Assisted Reproduction: Highlights From the American Society for Reproductive Medicine Annual Meeting

Peter Kovacs, MD


November 04, 2003

In This Article


The 59th annual meeting of ASRM, held in San Antonio, Texas, October 11-15, was attended by a few thousand physicians and nurses from all over the world. Oral and poster presentations were accepted from 28 countries. Last year, many presentations dealt with the gonadotropin need of the growing follicle and with changes to ovarian stimulation protocols based on our increased understanding of folliculogenesis; this year, preimplantation genetic diagnosis (PGD) was the hot topic. PGD has become an integral part of reproductive medicine as a result of improved technology and recent advances in the field of human genetics. Morning conferences, plenary sessions, and numerous oral and poster presentations were dedicated to the discussion of PDG as part of assisted reproduction.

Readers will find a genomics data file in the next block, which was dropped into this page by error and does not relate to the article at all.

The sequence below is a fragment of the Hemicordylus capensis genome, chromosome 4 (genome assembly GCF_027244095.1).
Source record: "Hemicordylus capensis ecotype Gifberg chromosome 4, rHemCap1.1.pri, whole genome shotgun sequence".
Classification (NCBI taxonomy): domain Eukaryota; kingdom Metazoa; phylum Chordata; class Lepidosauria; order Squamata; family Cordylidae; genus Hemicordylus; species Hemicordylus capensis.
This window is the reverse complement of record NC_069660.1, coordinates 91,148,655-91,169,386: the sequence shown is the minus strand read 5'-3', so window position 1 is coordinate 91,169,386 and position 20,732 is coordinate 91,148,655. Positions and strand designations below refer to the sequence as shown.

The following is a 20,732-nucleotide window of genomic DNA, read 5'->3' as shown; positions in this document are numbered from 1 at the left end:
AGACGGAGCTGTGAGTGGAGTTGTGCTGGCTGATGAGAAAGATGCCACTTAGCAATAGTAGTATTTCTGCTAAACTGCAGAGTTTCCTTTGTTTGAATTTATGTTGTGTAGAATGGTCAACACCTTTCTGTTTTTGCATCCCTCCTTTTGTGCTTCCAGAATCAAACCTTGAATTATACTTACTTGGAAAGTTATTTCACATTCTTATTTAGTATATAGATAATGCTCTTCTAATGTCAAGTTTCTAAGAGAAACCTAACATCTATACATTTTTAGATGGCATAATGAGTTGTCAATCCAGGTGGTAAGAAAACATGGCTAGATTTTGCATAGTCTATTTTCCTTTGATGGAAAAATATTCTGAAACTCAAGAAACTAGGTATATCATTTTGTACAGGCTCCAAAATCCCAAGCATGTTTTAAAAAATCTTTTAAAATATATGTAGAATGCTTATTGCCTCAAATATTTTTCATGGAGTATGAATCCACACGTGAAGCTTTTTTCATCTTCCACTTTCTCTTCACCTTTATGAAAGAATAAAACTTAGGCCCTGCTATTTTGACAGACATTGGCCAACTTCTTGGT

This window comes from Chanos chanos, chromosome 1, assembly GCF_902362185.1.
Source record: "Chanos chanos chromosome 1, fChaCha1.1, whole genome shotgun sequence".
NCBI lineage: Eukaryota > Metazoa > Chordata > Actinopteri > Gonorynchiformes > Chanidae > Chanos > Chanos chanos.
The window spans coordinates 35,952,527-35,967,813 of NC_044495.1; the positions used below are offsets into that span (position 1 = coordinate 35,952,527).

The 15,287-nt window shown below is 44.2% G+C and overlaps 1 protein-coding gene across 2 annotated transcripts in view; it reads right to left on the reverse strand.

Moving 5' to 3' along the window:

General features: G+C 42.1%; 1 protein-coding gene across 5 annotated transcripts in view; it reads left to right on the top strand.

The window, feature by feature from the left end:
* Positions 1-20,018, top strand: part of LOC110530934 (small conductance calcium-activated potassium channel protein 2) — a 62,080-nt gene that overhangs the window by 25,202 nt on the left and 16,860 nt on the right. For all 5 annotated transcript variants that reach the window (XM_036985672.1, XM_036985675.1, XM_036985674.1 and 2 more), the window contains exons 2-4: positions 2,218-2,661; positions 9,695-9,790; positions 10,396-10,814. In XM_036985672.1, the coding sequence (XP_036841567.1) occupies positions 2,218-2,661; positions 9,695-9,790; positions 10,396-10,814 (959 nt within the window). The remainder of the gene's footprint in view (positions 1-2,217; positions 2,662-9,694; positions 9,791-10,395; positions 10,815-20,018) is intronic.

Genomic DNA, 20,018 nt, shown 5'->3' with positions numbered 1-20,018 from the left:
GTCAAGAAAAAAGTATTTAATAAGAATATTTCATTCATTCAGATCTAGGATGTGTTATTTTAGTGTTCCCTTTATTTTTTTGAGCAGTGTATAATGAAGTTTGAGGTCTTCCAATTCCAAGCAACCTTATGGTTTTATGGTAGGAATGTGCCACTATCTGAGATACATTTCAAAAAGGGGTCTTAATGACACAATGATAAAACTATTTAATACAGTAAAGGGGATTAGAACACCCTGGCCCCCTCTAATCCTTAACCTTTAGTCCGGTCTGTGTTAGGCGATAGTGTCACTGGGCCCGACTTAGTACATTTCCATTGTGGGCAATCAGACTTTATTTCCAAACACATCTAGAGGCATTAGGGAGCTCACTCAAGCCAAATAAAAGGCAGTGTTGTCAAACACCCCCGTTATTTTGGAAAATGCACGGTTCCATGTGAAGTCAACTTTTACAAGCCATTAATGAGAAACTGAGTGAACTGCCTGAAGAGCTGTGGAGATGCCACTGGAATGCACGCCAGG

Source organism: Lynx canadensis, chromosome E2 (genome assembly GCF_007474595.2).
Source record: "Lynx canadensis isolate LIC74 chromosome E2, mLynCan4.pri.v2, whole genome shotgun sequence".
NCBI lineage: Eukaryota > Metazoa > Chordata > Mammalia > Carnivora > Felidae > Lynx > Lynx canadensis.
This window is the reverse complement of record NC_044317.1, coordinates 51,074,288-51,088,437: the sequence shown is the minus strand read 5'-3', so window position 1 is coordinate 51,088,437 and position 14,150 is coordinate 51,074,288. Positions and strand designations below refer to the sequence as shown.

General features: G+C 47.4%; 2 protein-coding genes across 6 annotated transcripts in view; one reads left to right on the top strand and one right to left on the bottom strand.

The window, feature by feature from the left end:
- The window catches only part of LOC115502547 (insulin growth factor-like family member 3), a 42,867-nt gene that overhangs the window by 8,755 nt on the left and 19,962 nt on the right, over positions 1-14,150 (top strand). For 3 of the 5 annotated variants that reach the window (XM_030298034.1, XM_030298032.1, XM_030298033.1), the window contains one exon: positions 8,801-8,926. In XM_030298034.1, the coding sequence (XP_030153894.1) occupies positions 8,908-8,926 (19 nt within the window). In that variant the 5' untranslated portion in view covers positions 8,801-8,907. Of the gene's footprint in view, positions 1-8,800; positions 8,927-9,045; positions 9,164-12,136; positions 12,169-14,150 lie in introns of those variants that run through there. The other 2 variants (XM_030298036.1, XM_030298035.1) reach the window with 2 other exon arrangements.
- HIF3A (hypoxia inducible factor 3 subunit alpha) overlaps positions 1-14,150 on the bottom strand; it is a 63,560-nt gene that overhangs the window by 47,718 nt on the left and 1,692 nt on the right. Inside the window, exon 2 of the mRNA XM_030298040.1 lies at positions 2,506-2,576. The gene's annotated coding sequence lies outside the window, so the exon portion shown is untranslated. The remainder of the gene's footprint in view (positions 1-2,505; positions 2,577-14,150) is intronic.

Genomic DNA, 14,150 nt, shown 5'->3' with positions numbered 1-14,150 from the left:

Polycystic ovary syndrome (PCOS), and the management of patients with PCOS, has been a challenge for healthcare providers.. Novel treatment options are being developed and evaluated as we learn more about the pathogenesis of PCOS, and some of these were discussed at ASRM.

Another challenge for the clinician involved with infertility treatment and assisted reproduction is the management of poor responder patients during controlled ovarian hyperstimulation. Minor changes in stimulation protocols and the incorporation of new drugs are aimed at improving the pregnancy rates of poor responders. Several presentations were dedicated to the discussion of various protocols for poor responders. The following report will discuss these topics and some further interesting presentations.


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